St Teath in North Cornwall

St Teath

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St Teath village and the parish of St Teath in North Cornwall

Booby's Bay
Coads Green
Crackington Haven
Constantine Bay
Daymer Bay
Five Lanes
Harlyn Bay
North Hill
Petherwin Gate
Port Isaac
Porthcothan Bay
Port Quin
South Petherwin
St Breward
St Endellion
St Issey
St Juliot
St Kew
St Kew Highway
St Mabyn
St Merryn/Shop
Stoke Climsland
St Teath
St Tudy
Trebarwith Strand
Warbstow Cross
Week St Mary
Widemouth Bay


Churches in North Cornwall


Click here to see North Cornwall sunsets

St Teath is easily accessed from the Allen valley. It is a pretty village with a clock tower in the centre and the cottages are built from local Delabole slate. In the heart of village you will find the Clock Tower and the Church and Churchyards with a magnificent Celtic Cross. Here you will also find the Post Office and general store, newsagents and the local public house "The White Hart".

St Tetha Church.

  The Parish Church is named after St Tetha, one of  twenty-four sons and daughters of Prince Brychan, a Welsh chieftain. When the Romans left Britain St Tetha and many of her brothers and sisters, including Endelienta, Mabena, Adwena, Minfreda, came to North Cornwall to convert people to Christianity. The church is located in the centre of the village of St Teath adjacent to the Clock Tower and in close proximity to the village inn.

The churchyard and church land is in the shape of a rough circle which indicates that there was probably some kind of place of worship here in Celtic times. The cross in the cemetery is the 3rd tallest in Cornwall and dates from the Celtic times. The cross originally stood on the other side of the churchyard (where Forge Cottage is now) as the base of it is still there.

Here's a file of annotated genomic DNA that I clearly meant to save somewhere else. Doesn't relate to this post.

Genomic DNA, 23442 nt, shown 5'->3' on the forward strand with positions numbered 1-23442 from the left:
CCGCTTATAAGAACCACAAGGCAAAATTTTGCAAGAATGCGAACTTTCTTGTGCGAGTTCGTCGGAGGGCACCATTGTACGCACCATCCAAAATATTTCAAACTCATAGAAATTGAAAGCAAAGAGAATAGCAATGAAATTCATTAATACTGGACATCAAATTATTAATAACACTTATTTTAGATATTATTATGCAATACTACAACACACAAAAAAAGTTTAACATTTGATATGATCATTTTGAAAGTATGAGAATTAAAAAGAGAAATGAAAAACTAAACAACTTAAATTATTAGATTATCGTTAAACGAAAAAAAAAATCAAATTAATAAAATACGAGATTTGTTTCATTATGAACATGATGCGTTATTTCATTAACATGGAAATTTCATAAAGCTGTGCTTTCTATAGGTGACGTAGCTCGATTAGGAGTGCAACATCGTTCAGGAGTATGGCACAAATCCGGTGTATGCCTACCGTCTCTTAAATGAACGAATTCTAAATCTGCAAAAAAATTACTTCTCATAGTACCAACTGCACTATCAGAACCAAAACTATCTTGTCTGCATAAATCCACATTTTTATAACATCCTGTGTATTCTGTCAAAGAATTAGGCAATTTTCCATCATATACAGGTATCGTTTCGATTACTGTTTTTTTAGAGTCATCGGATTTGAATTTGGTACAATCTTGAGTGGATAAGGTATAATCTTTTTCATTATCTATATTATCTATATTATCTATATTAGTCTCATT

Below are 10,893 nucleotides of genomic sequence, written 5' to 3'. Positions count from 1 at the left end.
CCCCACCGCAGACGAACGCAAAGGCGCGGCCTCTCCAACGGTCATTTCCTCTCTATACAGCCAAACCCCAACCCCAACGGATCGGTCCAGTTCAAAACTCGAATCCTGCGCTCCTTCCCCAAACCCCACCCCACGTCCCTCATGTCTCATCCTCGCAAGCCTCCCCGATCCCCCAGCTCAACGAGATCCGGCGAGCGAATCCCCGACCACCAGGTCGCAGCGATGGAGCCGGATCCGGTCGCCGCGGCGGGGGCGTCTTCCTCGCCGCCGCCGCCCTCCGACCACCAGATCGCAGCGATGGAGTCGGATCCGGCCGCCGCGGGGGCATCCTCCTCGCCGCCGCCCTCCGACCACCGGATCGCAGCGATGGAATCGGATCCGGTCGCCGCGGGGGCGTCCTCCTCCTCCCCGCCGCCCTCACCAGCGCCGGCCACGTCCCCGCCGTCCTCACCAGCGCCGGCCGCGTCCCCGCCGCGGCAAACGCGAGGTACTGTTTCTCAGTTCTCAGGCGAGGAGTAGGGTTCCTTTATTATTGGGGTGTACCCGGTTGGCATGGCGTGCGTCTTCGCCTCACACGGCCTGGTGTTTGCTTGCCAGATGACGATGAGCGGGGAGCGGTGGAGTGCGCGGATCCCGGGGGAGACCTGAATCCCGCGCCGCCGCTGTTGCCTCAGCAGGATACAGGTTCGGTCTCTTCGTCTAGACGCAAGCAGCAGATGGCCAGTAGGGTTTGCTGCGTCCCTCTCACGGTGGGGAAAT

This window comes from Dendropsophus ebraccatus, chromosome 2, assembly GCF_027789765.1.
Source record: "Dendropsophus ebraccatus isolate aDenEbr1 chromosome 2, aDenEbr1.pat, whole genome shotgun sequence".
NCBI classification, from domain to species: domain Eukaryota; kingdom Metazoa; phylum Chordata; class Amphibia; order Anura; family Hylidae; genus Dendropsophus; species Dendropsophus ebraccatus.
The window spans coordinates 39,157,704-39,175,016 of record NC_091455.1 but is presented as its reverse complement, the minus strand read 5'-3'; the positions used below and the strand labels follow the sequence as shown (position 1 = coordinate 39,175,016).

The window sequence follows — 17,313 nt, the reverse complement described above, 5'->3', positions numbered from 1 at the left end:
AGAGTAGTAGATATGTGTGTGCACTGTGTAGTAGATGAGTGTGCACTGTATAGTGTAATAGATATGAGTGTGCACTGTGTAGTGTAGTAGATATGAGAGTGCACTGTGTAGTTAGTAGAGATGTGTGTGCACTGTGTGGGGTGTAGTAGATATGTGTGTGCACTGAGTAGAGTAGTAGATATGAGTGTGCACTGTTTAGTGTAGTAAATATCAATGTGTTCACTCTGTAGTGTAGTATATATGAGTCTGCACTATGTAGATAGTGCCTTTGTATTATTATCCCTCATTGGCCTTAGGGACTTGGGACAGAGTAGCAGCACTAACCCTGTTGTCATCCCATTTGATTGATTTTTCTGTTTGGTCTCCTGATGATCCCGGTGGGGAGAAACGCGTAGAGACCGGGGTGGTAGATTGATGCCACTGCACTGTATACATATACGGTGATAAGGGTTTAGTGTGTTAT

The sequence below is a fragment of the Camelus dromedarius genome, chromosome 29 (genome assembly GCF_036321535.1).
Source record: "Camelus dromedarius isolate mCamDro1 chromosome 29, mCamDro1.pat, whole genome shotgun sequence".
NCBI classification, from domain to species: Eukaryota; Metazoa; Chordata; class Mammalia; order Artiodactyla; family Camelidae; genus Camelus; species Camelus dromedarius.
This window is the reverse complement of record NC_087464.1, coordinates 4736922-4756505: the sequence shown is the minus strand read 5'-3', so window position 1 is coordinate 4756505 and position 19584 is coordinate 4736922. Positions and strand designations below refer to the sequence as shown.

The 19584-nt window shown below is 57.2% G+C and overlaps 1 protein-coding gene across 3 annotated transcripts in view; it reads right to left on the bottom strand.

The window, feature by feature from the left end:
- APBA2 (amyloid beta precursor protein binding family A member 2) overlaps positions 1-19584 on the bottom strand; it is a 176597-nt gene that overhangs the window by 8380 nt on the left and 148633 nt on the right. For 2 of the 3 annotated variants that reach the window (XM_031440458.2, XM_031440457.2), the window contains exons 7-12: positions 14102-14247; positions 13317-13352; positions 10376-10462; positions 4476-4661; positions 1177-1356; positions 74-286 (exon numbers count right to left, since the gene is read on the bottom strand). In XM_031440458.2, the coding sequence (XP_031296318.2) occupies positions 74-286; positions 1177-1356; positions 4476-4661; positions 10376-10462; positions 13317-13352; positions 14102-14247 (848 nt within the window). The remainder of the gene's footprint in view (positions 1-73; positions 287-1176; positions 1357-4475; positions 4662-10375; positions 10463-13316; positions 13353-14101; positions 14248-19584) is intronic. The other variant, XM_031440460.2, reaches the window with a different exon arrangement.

Like many churches, the first to stand on this spot was wooden building. Nothing remains of this. The 2nd church was built in about 1100 (Norman). The altar in the Lady Chapel stands on Norman pillars. The old font which stands on the floor just inside the North Door is also Norman. Incidentally, the North Door of a church is only ever used for taking coffins out to be buried. This font was found in 1978 in a stream outside Vicarage Farm (which used to be the actual Vicarage in days gone by.) Someone had made holes in each side of the font for water to pass in and out and had used it as a hand basin or similar. The present church building is mostly from about 1380. The font is from this time and has lock holes on each side of the lid to stop people stealing the Holy Water. There is a statue of a Knight on a window ledge in the church. He was probably killed in battle in the 15th century. Angels are holding his head and his feet are on a lion. In the back of the church is one of the oldest slate Gravestone in the country with the date 1580. You can also see another slate slab with a carved picture of three people in Tudor costume, one woman holding a skull and thigh bone in her left hand. There are only a few small pieces of old stained glass left in the windows. They were smashed at the time of the Reformation. These pieces were dug up from the churchyard under the windows when the church was restored in Victorian  times. The pews were taken out of the central aisle and replaced by chairs at this time. Some of the benchends were taken to St Materiana's church on Tintagel headland where they now reside in a screen behind the altar.

The Parish boundary of St Teath

The village of St Teath lies on the western slopes of the River Allen 3 miles south-west of Camelford. 7 miles north-east of the historic town of Wadebridge and south of the famous Delabole Slate Quarry. It is accessed from the A39 south of Camelford at Knights Mill.

Did you Know?

In the old church records at Exeter, there is a very, very old document dated 1345.The document  invites pilgrims to make a pilgrimage to St Teath so that the time they have to spend in Purgatory when they die would be reduced.

The church tower houses six bells which are rung regular every Sunday morning

St Teath village is part of Cornish sporting legend due to the fact that the first record of cricket played in Cornwall was a single-wicket championship played between gentleman farmers on July 3 1781 in a field behind the village inn.

The cemetery contains a restored Celtic cross which is one of the largest crosses in Cornwall. 

St Teath village website includes the latest news, activities, services and history for the St Teath area.


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